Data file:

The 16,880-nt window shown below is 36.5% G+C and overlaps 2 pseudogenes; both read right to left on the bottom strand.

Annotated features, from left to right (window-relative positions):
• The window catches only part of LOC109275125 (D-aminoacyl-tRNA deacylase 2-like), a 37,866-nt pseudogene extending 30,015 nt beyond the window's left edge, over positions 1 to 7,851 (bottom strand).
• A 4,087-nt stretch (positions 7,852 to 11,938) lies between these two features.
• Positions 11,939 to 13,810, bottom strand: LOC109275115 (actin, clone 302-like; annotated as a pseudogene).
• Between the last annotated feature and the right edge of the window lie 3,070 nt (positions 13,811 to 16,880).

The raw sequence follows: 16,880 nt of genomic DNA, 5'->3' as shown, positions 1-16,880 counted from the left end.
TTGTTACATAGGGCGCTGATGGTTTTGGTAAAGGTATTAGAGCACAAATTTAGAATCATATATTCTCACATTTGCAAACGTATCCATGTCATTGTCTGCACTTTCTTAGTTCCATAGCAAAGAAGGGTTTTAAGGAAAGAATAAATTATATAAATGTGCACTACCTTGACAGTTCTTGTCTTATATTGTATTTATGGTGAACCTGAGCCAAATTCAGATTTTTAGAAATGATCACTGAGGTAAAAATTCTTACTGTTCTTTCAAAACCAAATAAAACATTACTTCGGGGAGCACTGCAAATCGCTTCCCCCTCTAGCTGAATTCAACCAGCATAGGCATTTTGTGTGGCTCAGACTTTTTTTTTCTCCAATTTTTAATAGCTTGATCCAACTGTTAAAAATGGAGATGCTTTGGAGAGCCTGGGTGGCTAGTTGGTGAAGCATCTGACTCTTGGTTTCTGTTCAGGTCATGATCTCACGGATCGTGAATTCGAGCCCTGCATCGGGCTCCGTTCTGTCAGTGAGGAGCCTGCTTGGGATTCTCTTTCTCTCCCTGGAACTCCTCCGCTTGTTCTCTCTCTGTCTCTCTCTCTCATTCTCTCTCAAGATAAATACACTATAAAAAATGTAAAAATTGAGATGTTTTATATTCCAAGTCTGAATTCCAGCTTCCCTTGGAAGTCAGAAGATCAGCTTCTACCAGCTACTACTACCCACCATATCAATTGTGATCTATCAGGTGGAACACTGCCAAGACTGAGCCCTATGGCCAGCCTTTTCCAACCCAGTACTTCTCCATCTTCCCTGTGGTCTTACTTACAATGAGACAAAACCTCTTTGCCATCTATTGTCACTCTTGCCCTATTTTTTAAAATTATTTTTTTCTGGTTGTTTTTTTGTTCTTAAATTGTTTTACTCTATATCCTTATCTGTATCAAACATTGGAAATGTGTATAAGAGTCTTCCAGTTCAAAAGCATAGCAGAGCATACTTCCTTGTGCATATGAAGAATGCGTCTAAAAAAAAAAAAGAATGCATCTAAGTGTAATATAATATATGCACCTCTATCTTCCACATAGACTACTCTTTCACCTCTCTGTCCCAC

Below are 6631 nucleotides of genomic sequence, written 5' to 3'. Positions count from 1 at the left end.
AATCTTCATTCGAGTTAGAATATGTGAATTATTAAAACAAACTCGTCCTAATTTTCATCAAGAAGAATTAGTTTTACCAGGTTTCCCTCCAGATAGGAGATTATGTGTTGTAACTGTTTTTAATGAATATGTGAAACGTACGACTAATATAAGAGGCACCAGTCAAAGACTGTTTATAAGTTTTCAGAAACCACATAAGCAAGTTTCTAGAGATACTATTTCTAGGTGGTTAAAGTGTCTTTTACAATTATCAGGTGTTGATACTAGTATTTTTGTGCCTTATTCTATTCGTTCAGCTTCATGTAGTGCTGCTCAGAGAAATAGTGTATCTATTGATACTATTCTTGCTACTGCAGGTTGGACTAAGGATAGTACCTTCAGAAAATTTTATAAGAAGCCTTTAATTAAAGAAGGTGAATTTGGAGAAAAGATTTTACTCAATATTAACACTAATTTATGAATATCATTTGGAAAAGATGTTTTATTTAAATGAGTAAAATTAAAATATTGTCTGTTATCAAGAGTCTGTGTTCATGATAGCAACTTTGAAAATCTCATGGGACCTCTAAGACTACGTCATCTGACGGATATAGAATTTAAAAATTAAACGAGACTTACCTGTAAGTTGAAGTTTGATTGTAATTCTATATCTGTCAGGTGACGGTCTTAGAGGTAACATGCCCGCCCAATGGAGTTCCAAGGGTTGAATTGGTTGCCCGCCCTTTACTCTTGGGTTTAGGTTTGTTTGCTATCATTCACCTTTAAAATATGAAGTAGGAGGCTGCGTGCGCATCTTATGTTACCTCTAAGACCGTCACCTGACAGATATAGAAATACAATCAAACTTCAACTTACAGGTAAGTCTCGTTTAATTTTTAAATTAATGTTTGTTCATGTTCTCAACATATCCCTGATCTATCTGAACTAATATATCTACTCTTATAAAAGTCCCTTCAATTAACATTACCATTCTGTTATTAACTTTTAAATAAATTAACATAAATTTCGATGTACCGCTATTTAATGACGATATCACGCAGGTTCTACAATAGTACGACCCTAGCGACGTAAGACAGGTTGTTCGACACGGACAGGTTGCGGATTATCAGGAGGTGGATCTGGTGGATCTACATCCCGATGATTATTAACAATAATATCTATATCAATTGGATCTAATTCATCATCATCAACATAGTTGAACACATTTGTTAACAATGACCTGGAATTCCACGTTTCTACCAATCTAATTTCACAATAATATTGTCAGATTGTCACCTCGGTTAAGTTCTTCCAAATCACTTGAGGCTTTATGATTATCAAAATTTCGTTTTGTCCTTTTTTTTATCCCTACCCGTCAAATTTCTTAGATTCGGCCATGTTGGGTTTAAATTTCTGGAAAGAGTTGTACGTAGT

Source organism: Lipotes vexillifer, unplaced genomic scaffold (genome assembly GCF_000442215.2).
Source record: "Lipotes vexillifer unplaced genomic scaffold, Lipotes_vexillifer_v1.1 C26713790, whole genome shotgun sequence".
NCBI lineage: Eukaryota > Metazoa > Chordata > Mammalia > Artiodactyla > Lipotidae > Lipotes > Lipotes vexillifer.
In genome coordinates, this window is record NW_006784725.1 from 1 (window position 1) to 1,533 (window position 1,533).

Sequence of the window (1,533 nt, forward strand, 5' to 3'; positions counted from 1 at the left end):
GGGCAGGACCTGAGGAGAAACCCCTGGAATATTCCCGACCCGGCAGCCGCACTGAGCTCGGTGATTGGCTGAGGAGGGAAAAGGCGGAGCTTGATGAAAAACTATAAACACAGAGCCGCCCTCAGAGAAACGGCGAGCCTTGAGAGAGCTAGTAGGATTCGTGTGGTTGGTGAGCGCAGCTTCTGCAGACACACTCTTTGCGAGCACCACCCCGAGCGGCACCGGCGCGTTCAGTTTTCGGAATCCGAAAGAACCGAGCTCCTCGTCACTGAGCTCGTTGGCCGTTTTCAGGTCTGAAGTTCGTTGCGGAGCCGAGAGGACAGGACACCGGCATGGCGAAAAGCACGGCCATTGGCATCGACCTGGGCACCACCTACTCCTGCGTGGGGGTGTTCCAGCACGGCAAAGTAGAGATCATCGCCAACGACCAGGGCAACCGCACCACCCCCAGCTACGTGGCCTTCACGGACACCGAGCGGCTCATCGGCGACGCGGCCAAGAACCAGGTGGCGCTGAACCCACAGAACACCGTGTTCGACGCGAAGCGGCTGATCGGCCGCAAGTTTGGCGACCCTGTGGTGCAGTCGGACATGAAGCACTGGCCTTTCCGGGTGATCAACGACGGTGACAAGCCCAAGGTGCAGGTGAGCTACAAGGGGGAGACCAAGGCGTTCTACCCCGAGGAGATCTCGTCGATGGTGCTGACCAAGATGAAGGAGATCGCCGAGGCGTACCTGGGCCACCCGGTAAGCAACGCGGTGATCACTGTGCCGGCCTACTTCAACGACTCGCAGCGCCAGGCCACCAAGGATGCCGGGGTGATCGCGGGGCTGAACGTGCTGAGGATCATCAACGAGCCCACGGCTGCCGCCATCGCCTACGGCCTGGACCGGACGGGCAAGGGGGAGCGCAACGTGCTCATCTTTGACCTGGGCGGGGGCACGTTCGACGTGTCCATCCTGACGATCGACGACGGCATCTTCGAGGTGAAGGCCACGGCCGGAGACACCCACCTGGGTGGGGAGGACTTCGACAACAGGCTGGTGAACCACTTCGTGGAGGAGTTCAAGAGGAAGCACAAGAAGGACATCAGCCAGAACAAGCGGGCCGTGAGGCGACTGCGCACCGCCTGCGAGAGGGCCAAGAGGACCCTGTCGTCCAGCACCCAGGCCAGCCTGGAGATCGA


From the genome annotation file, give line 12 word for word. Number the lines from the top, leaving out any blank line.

Source record: "Lipotes vexillifer unplaced genomic scaffold, Lipotes_vexillifer_v1.1 C26713790, whole genome shotgun sequence".